How can I get my child to nap? (Q & A)
Here’s another question I received from a friend, reprinted with her permission.
Our daughter is 2.5. She naps really well at school, but only gets a nap about 40% of the time on weekends. At home, she hummssssss with energy, and she doesn’t calm down. We have tried:
- Recreating the day care environment with nap mat, music and dark curtain
- Recreating our night time routine that works great – books, songs, etc.
- Holding her and rocking her, this helps some
- Consequences for not napping, mostly time-outs
- We have tried desperately to not lay down with her, sleep with her or drive her around to get her to fall asleep, but we have done all of these things in emergency situations.
She is a cranky, unhappy child when she doesn’t get her nap. I get sad too.
My questions: 1) Is there something else we can do to calm her down? 2) What is the consequence for getting out of bed? For #2, we use time-out for other things and it works, but the time out area is her bed in her room, so that doesn’t work so much at nap time. Later consequences (you will have to go to bed early if you don’t take a nap) don’t work.
Do you have any parent coaching tricks?
From a child’s perspective, school and home are as different as apples and giraffes. Plus, different relationships = different behaviors, so I encourage you to give up on the idea that since she does something at school, she can be expected to do it at home, too.
Your comment about how she hums with energy strikes me as a spot-on Mommy intuition. I think you’re tuned in to the source of the problem already–weekends are soooo exciting! You and Daddy are there! All Day Long! And sister, too! WOWWW! Asking her to stop being with you, and to calm down enough to let her body relax into a sleep state–well, that’s a pretty challenging task for such a little girl. Sure, her body needs it, but learning to listen to our bodies and make good choices in how we care for them is a lifelong process–challenging even for most adults. So, cut her a little slack. (by which I mean, remind yourself that this problem is soooo normal and age appropriate!)
A word about consequences. Decades of research into behavior modification has unequivocally proven that a purely consequence-based system for shaping behavior is NOT effective. In other words, we have to do something other than punish unwanted behavior, if we want that behavior to actually stop. I go even further, because I believe that consequences and punishments can sometimes escalate into bigger problems, like an endless loop of frustrated parents and children who experience the bulk of their parents’ attention via punishment, which often leads to a damaged parent-child relationship. Also, using consequences (delivered later) to a small child where the problem is her not settling in to sleep is almost guaranteed not to work. It’s really, really, really hard to force someone to sleep… try as we might, a person kindof needs to accept sleep–to allow sleep to entice them in to settling down.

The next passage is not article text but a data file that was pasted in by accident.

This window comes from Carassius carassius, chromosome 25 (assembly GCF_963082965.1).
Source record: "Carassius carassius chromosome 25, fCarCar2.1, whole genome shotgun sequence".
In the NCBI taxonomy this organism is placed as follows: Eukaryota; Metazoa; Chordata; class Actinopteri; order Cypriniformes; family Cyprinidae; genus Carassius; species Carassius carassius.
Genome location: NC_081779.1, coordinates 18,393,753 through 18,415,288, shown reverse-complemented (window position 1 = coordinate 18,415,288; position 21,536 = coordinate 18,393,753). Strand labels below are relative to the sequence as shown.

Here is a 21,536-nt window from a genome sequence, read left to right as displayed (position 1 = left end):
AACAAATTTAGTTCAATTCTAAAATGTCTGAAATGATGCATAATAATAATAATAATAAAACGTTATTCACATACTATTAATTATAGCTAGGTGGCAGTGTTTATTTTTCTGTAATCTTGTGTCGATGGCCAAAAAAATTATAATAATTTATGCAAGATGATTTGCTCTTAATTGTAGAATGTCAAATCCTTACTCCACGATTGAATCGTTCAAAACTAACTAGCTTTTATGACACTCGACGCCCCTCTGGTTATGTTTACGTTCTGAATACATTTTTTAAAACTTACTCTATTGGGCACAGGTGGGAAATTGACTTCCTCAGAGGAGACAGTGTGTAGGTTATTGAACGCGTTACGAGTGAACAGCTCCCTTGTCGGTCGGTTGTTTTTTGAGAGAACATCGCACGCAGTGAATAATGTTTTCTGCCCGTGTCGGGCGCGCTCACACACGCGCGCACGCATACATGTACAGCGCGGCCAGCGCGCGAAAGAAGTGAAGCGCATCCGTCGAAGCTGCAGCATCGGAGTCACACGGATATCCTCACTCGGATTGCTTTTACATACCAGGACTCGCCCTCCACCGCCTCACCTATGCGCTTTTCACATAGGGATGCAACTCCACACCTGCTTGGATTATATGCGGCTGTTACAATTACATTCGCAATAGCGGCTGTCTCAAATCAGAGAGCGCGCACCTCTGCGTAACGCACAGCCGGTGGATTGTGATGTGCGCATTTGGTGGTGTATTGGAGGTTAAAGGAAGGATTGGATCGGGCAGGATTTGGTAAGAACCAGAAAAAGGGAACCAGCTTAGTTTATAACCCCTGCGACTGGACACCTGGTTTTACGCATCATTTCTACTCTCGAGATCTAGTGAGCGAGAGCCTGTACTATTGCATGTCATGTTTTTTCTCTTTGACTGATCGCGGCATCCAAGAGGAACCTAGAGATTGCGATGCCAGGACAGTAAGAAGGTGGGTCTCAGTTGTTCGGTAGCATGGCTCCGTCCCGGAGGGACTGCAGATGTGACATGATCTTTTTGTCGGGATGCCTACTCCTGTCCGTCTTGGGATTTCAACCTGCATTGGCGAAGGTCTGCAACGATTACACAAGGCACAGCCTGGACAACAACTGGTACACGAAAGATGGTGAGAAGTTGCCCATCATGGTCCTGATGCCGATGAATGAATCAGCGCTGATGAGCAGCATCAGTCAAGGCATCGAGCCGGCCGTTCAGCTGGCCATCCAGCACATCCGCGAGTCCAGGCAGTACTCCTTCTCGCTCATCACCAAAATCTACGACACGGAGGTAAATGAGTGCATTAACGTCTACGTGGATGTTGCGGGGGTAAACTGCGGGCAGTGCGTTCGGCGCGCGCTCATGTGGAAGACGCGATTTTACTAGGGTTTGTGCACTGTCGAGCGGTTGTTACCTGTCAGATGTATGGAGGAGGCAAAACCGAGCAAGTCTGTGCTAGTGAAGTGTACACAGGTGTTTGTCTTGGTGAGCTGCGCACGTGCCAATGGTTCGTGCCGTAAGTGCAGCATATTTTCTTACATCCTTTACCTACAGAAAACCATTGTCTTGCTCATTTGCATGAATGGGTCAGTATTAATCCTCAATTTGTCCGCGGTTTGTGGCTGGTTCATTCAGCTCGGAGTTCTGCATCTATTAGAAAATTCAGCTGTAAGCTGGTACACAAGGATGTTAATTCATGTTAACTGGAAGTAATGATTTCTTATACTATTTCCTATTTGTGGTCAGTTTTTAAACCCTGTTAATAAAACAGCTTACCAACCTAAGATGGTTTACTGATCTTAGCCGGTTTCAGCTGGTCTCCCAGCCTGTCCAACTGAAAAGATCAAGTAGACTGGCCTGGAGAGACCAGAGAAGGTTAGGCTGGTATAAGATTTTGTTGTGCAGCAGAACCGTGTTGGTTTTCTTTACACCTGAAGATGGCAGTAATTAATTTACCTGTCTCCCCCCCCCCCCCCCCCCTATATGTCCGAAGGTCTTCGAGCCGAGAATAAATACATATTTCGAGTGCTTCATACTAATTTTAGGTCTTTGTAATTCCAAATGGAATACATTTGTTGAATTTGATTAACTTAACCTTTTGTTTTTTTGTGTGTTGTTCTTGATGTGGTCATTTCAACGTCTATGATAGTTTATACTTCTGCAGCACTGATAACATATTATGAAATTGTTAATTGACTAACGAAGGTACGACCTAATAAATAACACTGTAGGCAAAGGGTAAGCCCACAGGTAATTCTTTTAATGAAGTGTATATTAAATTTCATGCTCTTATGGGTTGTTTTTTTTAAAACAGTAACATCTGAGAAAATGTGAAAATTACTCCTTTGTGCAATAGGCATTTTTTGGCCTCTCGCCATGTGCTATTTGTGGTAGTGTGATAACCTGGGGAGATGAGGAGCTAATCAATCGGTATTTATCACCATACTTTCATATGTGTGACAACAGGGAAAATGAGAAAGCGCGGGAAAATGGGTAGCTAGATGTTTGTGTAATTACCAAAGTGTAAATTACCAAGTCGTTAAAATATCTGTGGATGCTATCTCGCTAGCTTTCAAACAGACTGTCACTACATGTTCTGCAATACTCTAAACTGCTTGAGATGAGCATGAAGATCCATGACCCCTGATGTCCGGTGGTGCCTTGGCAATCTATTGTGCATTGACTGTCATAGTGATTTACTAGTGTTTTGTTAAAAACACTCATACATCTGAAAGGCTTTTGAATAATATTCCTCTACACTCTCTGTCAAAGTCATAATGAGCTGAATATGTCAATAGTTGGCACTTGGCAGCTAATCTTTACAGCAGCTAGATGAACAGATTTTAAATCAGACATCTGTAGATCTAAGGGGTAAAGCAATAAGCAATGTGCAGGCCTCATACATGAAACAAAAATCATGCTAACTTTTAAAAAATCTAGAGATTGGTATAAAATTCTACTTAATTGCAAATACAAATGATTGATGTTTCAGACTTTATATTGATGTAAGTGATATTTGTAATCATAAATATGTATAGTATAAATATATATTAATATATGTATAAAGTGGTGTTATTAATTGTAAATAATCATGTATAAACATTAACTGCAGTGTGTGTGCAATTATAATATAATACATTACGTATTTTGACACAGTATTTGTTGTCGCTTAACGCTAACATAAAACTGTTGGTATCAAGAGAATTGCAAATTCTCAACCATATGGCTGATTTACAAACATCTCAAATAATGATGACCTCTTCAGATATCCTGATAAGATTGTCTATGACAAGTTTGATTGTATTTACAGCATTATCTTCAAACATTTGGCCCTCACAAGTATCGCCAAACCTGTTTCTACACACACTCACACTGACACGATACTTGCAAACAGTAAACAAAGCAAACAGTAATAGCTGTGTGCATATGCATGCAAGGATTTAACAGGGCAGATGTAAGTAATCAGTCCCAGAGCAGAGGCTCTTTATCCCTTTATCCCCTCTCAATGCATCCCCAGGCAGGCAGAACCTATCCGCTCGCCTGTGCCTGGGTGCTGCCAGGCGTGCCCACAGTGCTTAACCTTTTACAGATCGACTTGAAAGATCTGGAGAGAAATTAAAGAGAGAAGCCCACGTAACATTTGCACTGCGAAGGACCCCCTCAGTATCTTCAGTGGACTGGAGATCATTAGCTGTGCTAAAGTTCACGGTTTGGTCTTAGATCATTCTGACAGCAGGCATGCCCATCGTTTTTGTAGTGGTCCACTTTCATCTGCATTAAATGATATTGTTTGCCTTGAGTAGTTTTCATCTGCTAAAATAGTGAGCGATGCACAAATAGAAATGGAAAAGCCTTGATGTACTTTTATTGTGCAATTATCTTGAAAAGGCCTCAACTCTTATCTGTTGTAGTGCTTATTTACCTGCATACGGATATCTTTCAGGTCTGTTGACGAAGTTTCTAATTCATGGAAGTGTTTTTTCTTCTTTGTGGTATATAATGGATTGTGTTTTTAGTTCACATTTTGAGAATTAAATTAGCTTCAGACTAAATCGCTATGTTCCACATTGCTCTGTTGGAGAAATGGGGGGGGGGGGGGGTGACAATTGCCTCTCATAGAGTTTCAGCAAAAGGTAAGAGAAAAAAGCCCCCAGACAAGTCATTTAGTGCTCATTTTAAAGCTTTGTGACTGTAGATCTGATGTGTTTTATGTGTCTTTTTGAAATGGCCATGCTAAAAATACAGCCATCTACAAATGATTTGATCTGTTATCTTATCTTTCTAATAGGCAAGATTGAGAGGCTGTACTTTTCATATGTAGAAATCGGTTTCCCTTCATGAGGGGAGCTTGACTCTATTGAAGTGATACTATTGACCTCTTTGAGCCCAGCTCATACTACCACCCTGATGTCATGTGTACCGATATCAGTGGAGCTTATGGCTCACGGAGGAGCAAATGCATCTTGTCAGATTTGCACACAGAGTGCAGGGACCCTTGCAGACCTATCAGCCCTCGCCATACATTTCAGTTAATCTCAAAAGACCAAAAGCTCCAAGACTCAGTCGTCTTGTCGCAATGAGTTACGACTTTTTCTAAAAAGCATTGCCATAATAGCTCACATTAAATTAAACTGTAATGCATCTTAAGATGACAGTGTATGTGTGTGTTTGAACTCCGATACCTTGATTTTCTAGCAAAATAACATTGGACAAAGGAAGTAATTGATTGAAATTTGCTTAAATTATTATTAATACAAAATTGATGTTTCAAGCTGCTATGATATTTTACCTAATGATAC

You mentioned that you have tried “desperately” not to lie down with her for naps, but you also said that you have had success with holding her and rocking her. That, by the way, strengthens the argument that her weekend time with you is just much more valuable than sleep… so consider that one solution would be to help her combine the two. She will stop napping in a year or so anyway, and I promise that you won’t be lying down with her when she’s 16–a little naptime snuggle for the next year is really about as painless a solution as I can imagine. You don’t have to stay in there the whole time (unless you fall asleep yourself, which of course happens all the time to tired parents!) but lying with her will help her body relax, and plus it gets the two of you some sweet snuggle time.
When she gets a little older, and she is able to control herself a little bit more effectively (2 year olds are wild monkeys!), you can start giving her an option at nap times: lie down and sleep or stay in your room for X minutes. Then you just redirect her back to her room if she forgets and tries to come out, and you make sure to set a timer, and plan to put her to bed a little earlier to make up for lost sleep, but without making a big deal of it. Plan to repeat the redirection back to her room about 1000 times.
One more thought: She may be giving up her nap. It’s a very difficult and sometimes extended period of time that parents hate. When kids transition out of a nap, ya just try to make the best of things. Help her nap every other day, maybe. Run her ragged in the mornings on the days when you think you can get her a nap. Put her to bed early when she doesn’t. Try some Benadryl. I’m kidding about the Benadryl. :^) Good luck!